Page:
6 Hands-On Tips for Managing Recent Grads Entering the Workforce
Each generation of Americans has different thoughts and ideologies based upon the way they were raised and the surrounding culture at the time. One of those outdated ideals is the hesitation to hire younger workers which typically is a mistake.
Each new generation has untapped potential and most practices will quickly see results by dedicating just a bit of time and resources to training these younger employees. While your current employees may feel comfortable and adept with their skills, a pair of fresh eyes can bring new life into the office and a vivacity you won’t find elsewhere. To manage recent grads, however, you’ll need to adapt your training approach and consider the needs of your young trainees if you hope to retain them. So, to help you get started, here are tips for managing grads entering the workforce.
What Do New Grads Want from a Career?
Gen Z employees are ambitious. They’re also personable and focused. More specifically, they’re focused on building their skills. According to a recent survey by Tallo, these skills include:
1. Leadership skills like communication, management, and critical thinking.
2. Technical skills like those related to science, technology, engineering, software development, and design.
3. Agility such as collaboration opportunities, experimentation, and continuous learning.
4. New languages. As the internet continues to build global connections and society becomes more diverse, second, third, and even fourth language skills are a key asset for any employee.
Imagine you hire a few young employees to round out your team. What benefits could they bring to your practice? Perhaps your new hygienist speaks fluent Spanish and converses easily with Hispanic patients. Maybe your new assistant is an organizational wizard and creates a spreadsheet to keep track of supplies. These are small changes that can lead to huge payoffs for your office.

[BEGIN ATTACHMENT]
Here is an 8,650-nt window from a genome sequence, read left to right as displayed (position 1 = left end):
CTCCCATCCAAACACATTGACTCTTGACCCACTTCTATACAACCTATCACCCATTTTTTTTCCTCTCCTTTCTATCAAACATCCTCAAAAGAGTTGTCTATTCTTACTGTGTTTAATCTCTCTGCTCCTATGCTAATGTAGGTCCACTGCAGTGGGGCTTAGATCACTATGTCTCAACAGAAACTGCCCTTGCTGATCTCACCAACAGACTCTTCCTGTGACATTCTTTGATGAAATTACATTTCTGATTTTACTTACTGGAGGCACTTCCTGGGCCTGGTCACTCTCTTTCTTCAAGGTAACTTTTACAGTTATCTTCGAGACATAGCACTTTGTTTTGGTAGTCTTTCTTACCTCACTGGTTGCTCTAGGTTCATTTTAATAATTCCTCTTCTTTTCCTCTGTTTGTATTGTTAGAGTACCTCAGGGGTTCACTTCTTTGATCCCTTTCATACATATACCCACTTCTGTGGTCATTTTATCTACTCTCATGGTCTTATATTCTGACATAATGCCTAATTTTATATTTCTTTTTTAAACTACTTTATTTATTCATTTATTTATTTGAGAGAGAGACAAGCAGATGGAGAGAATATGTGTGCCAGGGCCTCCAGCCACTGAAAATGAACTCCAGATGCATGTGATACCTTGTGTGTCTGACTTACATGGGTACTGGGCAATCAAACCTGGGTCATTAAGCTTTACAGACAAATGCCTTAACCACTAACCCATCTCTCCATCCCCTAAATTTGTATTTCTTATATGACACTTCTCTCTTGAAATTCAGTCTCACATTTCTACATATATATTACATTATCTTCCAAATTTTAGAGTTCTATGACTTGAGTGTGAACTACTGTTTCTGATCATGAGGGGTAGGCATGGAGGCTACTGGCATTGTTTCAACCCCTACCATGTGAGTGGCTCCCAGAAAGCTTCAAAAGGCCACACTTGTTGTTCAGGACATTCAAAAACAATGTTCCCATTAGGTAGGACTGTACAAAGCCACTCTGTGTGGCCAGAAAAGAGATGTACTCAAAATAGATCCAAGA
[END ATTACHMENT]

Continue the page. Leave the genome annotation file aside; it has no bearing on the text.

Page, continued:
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Check Out These Practical Tips for Managing Grads Entering the Workforce
Maybe you’re eager to hire some recent grads but feel like there’s a huge divide between your management style and what they need. This isn’t a new concern. Every new generation of college graduates creates panic for existing managers. The communication divide isn’t as wide as you think. Just remember a few of these important tips for managing grads entering the workforce, especially recent graduates with untapped potential.
1. Teach Them That Failure Is Okay
First, expect failure from your employees. They’re new to your practice—and to work in general. They’re going to make mistakes; they’re a natural part of the learning process. Teach them how to handle those mistakes and recover as needed.
If your eager new dental assistant somehow offends one of your oldest patients, you’re both going to feel upset. However, this is an excellent coaching opportunity. Talk with the team member to understand what happened and if there was a misstep. If there was, then this a great opportunity to walk the team member through where they went wrong and how to handle that situation in the future. Then allow the new employee how to apologize. A heartfelt apology goes a long way. You can rebuild the employee-customer relationship and the employee likely won’t make that same mistake twice.